Can I get survivor benefits if we never married?


Q. I’ve been with my significant other for over 24 years. We have a 19-year-old son. Would I be able to qualify for Social Security benefits if he passes?
— Partner

A. Given that you’ve never married, your options will be limited.

In New Jersey, in order to qualify for federal Social Security benefits as a survivor, you must qualify as eligible to receive spousal benefits according to New Jersey state law, said Amber Leach, a certified divorce financial analyst with AXA Advisors/R.I.C.H. Planning Group in Morristown.

Unlike in other states, New Jersey doesn’t recognize common law marriage.

“However, if you have a domestic partnership in place, the New Jersey Domestic Partnership Act may work in your favor and you may have a claim,” she said. “Outside of having a marriage, civil union, or domestic partnership, your rights are limited.”

You can learn more about benefits for surviving domestic partners in New Jersey here.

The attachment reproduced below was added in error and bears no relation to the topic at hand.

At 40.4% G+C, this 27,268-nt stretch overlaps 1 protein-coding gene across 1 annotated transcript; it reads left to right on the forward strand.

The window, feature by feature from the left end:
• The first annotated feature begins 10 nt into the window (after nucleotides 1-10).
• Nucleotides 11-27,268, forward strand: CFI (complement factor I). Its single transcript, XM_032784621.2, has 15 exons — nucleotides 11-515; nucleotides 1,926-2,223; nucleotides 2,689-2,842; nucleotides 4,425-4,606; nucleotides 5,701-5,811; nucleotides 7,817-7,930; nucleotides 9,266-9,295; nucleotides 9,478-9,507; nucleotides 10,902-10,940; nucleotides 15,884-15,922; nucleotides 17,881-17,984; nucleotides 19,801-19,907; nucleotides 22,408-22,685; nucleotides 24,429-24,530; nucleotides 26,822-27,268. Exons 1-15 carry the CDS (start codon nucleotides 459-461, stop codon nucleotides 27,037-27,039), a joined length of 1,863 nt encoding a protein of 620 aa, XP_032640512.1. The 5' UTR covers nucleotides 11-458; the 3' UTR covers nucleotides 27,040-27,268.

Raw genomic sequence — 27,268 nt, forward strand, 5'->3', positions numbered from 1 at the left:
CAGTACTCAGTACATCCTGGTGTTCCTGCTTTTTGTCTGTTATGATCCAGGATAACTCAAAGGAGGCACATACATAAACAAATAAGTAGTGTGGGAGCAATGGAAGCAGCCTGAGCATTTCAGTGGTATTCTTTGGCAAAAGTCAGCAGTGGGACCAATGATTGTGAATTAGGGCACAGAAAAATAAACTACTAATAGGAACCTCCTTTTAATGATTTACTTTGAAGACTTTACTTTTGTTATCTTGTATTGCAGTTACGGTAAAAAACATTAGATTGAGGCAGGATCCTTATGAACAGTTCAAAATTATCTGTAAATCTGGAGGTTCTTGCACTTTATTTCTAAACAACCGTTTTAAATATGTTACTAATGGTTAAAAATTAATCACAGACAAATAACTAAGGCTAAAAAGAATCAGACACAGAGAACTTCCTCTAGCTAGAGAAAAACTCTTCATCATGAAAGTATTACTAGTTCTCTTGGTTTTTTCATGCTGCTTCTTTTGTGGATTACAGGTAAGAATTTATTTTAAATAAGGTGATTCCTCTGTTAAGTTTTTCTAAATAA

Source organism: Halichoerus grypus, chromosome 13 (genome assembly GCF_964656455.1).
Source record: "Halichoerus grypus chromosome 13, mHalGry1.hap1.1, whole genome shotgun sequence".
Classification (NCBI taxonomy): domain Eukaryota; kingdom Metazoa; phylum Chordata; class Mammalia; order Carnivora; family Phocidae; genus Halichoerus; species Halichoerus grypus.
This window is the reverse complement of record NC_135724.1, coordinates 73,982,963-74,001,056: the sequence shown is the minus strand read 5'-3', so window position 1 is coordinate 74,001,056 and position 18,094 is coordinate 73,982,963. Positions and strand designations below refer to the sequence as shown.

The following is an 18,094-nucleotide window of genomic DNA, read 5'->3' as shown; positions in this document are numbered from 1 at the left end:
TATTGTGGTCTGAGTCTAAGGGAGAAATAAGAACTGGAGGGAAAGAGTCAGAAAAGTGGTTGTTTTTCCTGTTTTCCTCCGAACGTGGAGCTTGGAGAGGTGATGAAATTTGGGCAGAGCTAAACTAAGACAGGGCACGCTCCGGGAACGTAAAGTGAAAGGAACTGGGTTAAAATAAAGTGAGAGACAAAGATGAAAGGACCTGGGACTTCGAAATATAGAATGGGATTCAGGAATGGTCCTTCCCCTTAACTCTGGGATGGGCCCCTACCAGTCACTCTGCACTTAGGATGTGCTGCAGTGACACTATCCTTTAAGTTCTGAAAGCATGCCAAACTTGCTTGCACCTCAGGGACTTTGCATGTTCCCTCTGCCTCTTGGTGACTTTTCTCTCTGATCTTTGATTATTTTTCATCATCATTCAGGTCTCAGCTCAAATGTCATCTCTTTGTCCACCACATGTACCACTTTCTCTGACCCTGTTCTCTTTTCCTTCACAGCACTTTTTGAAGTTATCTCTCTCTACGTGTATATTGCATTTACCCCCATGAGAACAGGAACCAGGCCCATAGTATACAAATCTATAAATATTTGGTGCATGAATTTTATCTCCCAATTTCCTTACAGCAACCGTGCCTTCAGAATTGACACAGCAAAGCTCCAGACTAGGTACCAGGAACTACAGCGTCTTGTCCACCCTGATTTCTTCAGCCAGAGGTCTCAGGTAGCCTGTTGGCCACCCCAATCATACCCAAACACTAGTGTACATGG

Even if you do not qualify to receive Social Security benefits for survivors, your 19-year-old son might.

“If he is still in high school – not past 12th grade – then your son could receive benefits until he graduates,” Leach said. “This assumes your partner passes this year and has paid enough into Social Security.”

If your son has a disability then he could receive benefits after age 19, Leach said. You can learn more about that here.

To determine your rights with Social Security, we recommend you visit a local Social Security office. You can find one here. 

Email your questions to .

This story was originally published on Oct. 30, 2019. presents certain general financial planning principles and advice, but should never be viewed as a substitute for obtaining advice from a personal professional advisor who understands your unique individual circumstances.